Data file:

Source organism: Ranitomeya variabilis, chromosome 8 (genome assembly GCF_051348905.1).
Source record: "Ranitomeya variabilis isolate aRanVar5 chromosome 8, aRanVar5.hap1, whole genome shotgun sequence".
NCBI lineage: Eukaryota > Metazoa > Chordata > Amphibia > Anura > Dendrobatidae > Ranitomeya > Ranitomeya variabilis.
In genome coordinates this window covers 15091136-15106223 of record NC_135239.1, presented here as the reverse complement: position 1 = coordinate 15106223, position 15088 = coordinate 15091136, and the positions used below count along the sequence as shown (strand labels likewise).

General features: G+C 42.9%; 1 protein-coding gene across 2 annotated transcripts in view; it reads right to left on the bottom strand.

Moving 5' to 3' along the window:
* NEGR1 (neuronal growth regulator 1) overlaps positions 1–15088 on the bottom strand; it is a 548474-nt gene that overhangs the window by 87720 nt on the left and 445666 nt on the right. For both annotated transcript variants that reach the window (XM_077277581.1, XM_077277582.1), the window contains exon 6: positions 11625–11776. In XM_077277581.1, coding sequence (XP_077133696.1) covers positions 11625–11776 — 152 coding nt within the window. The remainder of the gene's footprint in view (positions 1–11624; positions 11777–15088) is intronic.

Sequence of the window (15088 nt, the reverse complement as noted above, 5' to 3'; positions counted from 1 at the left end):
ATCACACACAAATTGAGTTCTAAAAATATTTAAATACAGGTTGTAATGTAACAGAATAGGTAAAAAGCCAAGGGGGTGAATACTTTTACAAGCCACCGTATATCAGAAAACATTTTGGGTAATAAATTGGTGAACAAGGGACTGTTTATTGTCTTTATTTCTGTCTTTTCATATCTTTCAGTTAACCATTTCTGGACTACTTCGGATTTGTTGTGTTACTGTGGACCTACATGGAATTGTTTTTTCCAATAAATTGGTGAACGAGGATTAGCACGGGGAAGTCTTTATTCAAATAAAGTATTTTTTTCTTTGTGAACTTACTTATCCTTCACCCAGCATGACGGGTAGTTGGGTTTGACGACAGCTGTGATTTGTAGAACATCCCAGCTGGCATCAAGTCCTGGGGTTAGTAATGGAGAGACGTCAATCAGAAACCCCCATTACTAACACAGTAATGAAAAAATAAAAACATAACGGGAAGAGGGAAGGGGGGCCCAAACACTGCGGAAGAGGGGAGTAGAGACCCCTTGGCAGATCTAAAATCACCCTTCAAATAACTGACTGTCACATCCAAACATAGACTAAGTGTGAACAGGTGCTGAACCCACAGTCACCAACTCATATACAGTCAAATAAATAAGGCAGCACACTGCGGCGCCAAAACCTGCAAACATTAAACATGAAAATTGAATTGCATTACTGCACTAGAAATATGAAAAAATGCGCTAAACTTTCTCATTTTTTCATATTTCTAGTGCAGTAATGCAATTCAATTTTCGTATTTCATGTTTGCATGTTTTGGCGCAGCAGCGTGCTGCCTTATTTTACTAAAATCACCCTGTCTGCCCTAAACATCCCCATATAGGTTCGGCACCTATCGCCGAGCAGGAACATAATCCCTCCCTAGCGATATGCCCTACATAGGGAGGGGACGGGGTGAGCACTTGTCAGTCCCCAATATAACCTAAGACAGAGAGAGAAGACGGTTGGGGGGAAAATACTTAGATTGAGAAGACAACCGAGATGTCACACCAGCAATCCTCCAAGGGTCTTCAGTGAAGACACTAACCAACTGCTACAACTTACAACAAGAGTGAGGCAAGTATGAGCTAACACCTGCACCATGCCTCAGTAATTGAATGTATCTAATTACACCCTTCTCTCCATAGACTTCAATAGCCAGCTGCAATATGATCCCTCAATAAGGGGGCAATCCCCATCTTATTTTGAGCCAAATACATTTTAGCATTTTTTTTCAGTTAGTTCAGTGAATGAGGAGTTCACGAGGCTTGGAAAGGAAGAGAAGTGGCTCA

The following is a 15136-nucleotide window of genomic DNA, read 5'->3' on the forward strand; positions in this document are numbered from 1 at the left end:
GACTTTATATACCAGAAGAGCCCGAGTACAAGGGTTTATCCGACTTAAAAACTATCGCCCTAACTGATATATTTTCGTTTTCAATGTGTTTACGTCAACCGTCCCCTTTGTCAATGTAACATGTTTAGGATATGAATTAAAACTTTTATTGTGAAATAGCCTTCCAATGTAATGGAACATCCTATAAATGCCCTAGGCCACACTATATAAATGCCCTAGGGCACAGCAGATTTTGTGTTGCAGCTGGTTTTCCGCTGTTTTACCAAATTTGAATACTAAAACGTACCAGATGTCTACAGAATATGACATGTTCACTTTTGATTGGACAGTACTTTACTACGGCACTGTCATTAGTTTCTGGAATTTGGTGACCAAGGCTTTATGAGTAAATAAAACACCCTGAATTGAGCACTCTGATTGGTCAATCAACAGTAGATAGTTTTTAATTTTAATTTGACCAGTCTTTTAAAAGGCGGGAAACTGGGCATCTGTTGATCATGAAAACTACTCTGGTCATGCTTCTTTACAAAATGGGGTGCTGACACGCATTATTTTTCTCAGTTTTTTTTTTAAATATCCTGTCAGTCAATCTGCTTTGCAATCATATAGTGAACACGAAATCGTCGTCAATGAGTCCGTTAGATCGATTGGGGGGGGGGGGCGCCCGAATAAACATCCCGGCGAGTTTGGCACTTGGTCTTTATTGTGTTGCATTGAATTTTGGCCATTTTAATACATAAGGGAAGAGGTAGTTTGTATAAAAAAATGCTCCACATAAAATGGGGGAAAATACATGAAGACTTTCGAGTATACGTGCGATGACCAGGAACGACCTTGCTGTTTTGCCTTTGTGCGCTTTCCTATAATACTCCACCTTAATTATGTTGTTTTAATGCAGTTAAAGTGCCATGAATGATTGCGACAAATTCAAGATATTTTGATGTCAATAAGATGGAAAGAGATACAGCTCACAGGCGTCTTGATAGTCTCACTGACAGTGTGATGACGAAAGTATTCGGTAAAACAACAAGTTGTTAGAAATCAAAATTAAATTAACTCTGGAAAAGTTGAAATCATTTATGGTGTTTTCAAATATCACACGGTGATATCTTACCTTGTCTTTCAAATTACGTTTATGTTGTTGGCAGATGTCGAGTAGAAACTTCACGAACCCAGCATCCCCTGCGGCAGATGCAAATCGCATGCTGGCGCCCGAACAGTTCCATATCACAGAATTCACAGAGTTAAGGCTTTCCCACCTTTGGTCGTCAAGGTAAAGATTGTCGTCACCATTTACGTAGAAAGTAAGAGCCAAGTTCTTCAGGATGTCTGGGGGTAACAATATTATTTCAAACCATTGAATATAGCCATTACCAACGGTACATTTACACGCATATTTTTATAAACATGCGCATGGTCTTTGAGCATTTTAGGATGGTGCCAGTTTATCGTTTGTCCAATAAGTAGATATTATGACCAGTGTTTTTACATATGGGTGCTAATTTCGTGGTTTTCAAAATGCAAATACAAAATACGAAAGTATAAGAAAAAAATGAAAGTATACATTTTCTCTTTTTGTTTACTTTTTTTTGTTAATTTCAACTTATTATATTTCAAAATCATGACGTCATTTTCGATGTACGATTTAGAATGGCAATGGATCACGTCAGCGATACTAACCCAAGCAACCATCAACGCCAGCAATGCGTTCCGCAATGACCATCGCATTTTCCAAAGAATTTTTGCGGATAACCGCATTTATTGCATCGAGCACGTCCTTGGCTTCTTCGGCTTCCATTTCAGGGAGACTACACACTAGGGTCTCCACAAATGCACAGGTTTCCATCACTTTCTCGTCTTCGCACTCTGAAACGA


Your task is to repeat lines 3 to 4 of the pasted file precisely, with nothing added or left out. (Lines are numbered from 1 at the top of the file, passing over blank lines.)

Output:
NCBI lineage: Eukaryota > Metazoa > Chordata > Amphibia > Anura > Dendrobatidae > Ranitomeya > Ranitomeya variabilis.
In genome coordinates this window covers 15091136-15106223 of record NC_135239.1, presented here as the reverse complement: position 1 = coordinate 15106223, position 15088 = coordinate 15091136, and the positions used below count along the sequence as shown (strand labels likewise).